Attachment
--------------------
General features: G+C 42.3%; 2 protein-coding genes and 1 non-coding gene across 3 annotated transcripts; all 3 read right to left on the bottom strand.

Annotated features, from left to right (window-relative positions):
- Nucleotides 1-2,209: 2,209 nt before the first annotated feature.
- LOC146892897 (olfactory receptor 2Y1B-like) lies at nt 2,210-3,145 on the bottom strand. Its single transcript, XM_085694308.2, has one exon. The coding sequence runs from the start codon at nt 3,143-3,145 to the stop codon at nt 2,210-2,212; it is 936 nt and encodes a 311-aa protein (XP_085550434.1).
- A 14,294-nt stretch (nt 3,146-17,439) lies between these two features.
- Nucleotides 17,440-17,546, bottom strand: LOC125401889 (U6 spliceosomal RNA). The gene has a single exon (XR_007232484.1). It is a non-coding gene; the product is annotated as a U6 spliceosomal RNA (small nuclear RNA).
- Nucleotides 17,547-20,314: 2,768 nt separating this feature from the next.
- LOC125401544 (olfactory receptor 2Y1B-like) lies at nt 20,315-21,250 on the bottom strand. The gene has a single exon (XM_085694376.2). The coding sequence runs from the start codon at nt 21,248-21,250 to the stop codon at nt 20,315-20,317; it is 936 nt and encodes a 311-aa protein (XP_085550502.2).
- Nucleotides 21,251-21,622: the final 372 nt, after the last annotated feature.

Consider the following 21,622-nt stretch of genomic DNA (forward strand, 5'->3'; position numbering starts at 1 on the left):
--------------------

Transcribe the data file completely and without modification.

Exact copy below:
General features: G+C 42.3%; 2 protein-coding genes and 1 non-coding gene across 3 annotated transcripts; all 3 read right to left on the bottom strand.

Annotated features, from left to right (window-relative positions):
- Nucleotides 1-2,209: 2,209 nt before the first annotated feature.
- LOC146892897 (olfactory receptor 2Y1B-like) lies at nt 2,210-3,145 on the bottom strand. Its single transcript, XM_085694308.2, has one exon. The coding sequence runs from the start codon at nt 3,143-3,145 to the stop codon at nt 2,210-2,212; it is 936 nt and encodes a 311-aa protein (XP_085550434.1).
- A 14,294-nt stretch (nt 3,146-17,439) lies between these two features.
- Nucleotides 17,440-17,546, bottom strand: LOC125401889 (U6 spliceosomal RNA). The gene has a single exon (XR_007232484.1). It is a non-coding gene; the product is annotated as a U6 spliceosomal RNA (small nuclear RNA).
- Nucleotides 17,547-20,314: 2,768 nt separating this feature from the next.
- LOC125401544 (olfactory receptor 2Y1B-like) lies at nt 20,315-21,250 on the bottom strand. The gene has a single exon (XM_085694376.2). The coding sequence runs from the start codon at nt 21,248-21,250 to the stop codon at nt 20,315-20,317; it is 936 nt and encodes a 311-aa protein (XP_085550502.2).
- Nucleotides 21,251-21,622: the final 372 nt, after the last annotated feature.

Consider the following 21,622-nt stretch of genomic DNA (forward strand, 5'->3'; position numbering starts at 1 on the left):